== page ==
About the project
This project is a response to the observation that BIPOC providers are underrepresented in the art, media, and reporting around the country's response to the COVID-19 epidemic.
A career in medicine is not easy—for many reasons—yet these women choose it. Many of them form the frontline response to the epidemic but yet we do not see their faces in the news, on billboards, or in art honoring both the sacrifices and contributions they make as medical professionals.
They kiss their own children goodbye...
...then show up for their patients.
These portraits are a way to say, "Thank you."
"Role model: a critical missing piece in my medical career development. May this series reach young women of color and lift their eyes and spirits and aspirations. The force of these unheralded women needs a voice. My admiration is best expressed visually so, I’m honoring as many as I can."
-Nancy Prendergast M.D.
When I saw the New Yorker cover with the female physician in full PPE video chatting with her family from work as her husband put their kids to bed, I was so touched. I felt like my role as a physician mother was validated and honored. Unfortunately, as more and more artists paid tribute to healthcare workers, images of women of color seemed to be lacking.
This project started as a simple request to a physician moms’ group for photos of Black, Brown, and other women of color that could be used for portraits. The response was tremendous. More than 150 women shared photos of themselves on the front lines, most wearing the personal protective equipment they don every day to prevent transmission of COVID-19.
Given the robust response, I put out a call out to my artist friends to see if anyone else wanted to do some portraits. Several signed up right away, and many recruited their artist friends, who recruited their friends, and so on. The artwork is being made by fellow doctors, a CPA, a librarian, and people from many other fields. Some are even professional artists! These creative souls are using their talents to recognize the amazing service these women on the front line provide."
-Sarah E. Rowan, M.D.
Infectious Diseases, Denver, CO
A poem by dr. Jean Robey
They say, “She is intense.”
And they mean to wear me down
Till I fit
In a notion.
Some of my sounds are muffled
My smile becomes only a chagrin within
My hard fought authority withers
I know why I am here
Even if constantly behind
Fit quietly into a notion written as a “How to be feminine”
Every line in between what is said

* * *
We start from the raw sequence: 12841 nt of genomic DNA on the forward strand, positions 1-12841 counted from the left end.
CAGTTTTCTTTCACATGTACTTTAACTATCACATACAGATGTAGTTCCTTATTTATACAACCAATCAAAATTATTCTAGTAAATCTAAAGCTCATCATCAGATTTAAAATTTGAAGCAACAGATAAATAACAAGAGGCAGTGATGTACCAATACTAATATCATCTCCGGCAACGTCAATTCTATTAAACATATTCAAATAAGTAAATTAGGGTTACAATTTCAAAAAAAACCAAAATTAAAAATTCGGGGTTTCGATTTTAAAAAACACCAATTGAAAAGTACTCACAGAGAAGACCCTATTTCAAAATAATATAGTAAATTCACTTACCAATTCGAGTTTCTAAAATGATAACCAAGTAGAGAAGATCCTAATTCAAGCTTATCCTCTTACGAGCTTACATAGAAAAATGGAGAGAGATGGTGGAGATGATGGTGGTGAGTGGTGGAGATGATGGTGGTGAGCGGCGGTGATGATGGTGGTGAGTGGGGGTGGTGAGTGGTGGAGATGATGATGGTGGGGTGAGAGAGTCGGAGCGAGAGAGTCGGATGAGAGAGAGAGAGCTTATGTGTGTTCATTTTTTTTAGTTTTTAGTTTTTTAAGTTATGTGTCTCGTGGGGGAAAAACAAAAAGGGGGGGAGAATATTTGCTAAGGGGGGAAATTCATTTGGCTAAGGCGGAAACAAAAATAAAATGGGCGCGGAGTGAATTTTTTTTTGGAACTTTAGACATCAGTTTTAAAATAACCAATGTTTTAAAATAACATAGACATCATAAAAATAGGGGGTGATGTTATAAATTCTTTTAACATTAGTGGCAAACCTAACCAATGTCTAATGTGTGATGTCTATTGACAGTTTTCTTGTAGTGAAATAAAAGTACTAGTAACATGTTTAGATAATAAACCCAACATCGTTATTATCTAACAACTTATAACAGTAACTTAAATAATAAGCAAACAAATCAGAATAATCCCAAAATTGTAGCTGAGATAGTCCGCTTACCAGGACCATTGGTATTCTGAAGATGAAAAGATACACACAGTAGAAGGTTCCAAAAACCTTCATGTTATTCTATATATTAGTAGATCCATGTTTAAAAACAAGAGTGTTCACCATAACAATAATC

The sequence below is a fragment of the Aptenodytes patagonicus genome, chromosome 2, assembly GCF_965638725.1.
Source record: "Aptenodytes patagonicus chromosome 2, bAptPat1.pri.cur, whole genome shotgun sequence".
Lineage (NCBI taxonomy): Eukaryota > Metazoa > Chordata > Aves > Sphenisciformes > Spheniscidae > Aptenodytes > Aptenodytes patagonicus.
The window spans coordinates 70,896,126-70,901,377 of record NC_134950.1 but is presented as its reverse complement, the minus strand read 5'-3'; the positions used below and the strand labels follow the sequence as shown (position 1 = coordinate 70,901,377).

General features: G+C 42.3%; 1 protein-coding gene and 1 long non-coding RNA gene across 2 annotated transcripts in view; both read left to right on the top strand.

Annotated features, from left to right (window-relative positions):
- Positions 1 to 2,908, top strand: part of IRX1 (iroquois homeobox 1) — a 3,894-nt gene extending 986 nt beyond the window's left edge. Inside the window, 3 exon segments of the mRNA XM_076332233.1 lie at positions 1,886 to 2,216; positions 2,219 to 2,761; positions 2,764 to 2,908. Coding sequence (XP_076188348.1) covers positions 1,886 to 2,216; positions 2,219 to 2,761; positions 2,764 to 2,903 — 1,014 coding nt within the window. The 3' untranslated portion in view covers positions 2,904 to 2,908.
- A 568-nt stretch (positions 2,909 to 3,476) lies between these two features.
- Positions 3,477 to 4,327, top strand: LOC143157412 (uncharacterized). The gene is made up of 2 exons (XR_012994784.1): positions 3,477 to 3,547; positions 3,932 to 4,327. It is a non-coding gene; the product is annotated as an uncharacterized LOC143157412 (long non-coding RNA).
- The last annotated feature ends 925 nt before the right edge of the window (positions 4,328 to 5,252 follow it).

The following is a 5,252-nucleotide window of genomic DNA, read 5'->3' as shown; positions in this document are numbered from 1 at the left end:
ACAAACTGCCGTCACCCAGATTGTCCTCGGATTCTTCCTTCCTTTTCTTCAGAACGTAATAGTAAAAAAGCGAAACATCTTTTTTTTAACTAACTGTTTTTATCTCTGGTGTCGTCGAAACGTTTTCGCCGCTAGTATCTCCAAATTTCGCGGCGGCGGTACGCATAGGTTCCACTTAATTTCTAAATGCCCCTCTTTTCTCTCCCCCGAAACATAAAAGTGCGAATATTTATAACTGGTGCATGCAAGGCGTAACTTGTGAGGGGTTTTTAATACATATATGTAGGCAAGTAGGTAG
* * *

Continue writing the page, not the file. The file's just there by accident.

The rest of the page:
What is allowed
I push back against
I know why I
To operate a machine still running
To regard a pandemic coming for us all
A fire is burning
On two sides of a three ply
You think the mask is opportunity to hold me back
In my place
In my race, color, gender, or a presumed magnitude pronounced since the beginning of prejudice
A mandate championed over and over to have but one class
I trespass these decrees
Force now to exact my
You will see
Me bleeding out a capacity that does not ask permission
These chains that remain
This mask that suggests I will always submit to being ill defined
Merely accentuate my eyes piercing into your soul,
Knowing full well
I have power in my mind that is frightful
My soul has rights
I fight back
The ignorance that gave opportunity to lies
Over human existence
The virus comes for us
But I make viral
Escalating finally to the frank
Women are equals
Holding back nothing to be both vulnerable and resistant
To impartial truths
Like a virus
May 2020 cleanse persistent arguments
She, he, they
Maybe maybe maybe
I remain here
Mark my word
As I have always been
An asset to the constant fight against a threat
We are all humans
Being eaten alive by a universal threat
Behind the scenes
Meet the talented folx who have been behind the scenes bringing Women of Color on the Front Lines to life.
Sarah Rowan, MD is an infectious diseases specialist at Denver Public Health. She grew up in Oklahoma City and now lives in Denver with her partner, twin boys, and puppy dog, Archie Thatcher. Sarah takes advantage of community classes at the Art Students League of Denver whenever she gets a chance.
Nancy Prendergast, MD, was born in Jamaica and completed her undergraduate and medical training at Brown, followed by a radiology residency and musculoskeletal fellowship at NYU. She now lives and practices in Central New Jersey where she is also catching up on her artwork after several decades without it. She has taken classes at RISD and the Art Students League in NYC. Nancy created several portraits for the Women of Color on the Front Lines project.
Brailyn Dudley is a Human Resources professional in Denver, CO as well as a WOC contributor.
Dave Thatcher is the founder of Together Creative, a multimedia storytelling agency in Denver, CO. When not behind a camera they can be found lost in a book, teaching their new puppy to sit and enjoying sunshine. You can find more of Dave's work at togethercreative.media.
© 2020 by Women of Color on the Frontlines